New Competitors. Although retrenchment and consolidation have reduced competition among traditional banks in some areas since the crisis, innovative new business models from outside the industry are targeting core segments of the banking business.

For example, digital- and mobile-payments operators such as PayPal, Alipay, and M-Pesa are advancing rapidly in emerging markets because of the absence of strong, local legacy-payments platforms and greater customer adoption of electronic and mobile payments. Apple’s recent entry into the payments markets will further change the mobile-payments and contactless-payments landscape. Meanwhile, digital banks, monolines, and peer-to-peer players are attracting a small but increasing share of business, despite a reduction in monoline activity in the wake of the crisis. Digital banks are capitalizing on their lack of legacy technology issues to deliver innovative products and services. Banks in developed markets should not assume that these new entrants will not eventually compete with them.

In CMIB, as banks step back from certain activities in order to shrink their balance sheets, less-regulated nonbank competitors are increasingly filling the void. Banks must be wary of the risks, both competitive and systemic, but they should also assess the opportunities—via well-timed exits or partnership models—to profitably reduce exposure to areas in which the number of new entrants is growing. At the same time, new trading platforms have the potential to increase disintermediation.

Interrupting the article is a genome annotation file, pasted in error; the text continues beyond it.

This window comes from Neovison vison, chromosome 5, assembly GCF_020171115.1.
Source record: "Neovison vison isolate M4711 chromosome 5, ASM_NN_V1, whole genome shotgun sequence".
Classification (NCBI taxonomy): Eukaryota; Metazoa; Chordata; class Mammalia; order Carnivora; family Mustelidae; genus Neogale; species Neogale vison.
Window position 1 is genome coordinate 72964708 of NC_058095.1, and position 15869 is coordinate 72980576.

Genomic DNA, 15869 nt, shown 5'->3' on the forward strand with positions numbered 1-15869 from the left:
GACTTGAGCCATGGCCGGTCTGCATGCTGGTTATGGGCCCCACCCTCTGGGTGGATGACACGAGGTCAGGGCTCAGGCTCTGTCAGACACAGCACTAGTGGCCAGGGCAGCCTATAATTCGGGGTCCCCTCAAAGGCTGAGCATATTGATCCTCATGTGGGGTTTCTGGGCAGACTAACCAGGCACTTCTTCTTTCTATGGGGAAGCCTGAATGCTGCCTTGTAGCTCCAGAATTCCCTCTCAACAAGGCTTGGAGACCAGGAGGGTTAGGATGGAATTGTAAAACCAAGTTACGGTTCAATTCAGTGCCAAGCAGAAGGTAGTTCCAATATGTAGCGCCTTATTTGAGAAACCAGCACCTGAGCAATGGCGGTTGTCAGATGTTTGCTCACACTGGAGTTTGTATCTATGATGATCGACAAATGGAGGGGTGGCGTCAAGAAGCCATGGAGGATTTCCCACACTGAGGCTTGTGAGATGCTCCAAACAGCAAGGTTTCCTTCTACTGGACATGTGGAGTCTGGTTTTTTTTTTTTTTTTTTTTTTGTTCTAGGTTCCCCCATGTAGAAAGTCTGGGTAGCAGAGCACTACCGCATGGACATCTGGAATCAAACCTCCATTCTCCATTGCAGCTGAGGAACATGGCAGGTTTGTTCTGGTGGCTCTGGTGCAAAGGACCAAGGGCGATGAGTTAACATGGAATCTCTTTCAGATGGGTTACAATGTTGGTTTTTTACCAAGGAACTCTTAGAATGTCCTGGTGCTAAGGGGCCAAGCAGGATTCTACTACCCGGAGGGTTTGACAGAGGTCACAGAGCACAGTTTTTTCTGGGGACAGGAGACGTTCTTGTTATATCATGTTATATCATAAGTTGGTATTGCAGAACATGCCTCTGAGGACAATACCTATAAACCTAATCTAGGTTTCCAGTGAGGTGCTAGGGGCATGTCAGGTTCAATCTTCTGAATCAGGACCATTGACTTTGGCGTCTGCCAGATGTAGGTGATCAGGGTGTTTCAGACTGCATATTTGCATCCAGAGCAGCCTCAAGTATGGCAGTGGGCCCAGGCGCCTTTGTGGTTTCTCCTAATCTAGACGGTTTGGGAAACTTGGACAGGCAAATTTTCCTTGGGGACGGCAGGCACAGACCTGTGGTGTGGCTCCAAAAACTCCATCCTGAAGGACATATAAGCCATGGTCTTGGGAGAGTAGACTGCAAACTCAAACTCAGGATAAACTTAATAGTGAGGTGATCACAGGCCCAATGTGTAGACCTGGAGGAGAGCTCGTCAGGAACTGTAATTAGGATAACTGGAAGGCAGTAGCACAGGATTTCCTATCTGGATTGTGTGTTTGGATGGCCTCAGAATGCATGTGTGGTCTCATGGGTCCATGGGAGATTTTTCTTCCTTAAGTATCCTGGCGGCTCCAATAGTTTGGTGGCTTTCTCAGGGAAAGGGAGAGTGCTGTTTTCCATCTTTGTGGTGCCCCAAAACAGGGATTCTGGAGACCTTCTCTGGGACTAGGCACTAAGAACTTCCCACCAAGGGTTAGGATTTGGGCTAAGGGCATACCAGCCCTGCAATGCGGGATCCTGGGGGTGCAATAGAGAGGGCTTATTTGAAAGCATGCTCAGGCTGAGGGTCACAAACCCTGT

To avoid being leapfrogged or sidestepped, banks need to assess which threats represent significant long-term challenges that will require preemptive adaptation.

A Multispeed World. Banks operate in an increasingly diverse economic landscape characterized by high (but slowing) growth in many emerging markets, some growth in the recovering U.S. and UK markets, and stagnating performance throughout most of continental Europe. In emerging markets in particular, some large players have raised their games considerably, leading the charge on innovation. Moreover, client behaviors, talent sourcing, and the regulatory landscape continue to vary widely across regions.

Banks with a strong multinational presence need to carefully work out how to adapt to the idiosyncrasies of each market in which they operate while maintaining an efficient and controlled global organization. Striking the right balance between empowering local adaptation while managing a global organization is a key challenge.

A Tool Kit for Success: Taking Action to Get Back in the Race

Contrary to conventional wisdom, there are no business-model archetypes that will guarantee success in the postcrisis banking environment. Therefore it is once again critical to get traditional banking fundamentals right, including deposits, wealth management, and transaction banking. Whatever the model, banks need to take practical measures to blaze their own trails. Altogether, these measures constitute a tool kit for success. Senior management should apply each tool judiciously while considering the institution’s specific context, challenges, and aspirations.

Our work with clients, combined with our analysis of current trends, has allowed us to identify seven measures for banks to take: enable the CEO as an investor, simplify every dimension of the bank, reinvent the client experience, ensure built-in compliance and risk management, embrace data centricity, drive digital transformation, and adapt preemptively. These steps are relevant across all banking segments and can be applied in both developed and emerging markets.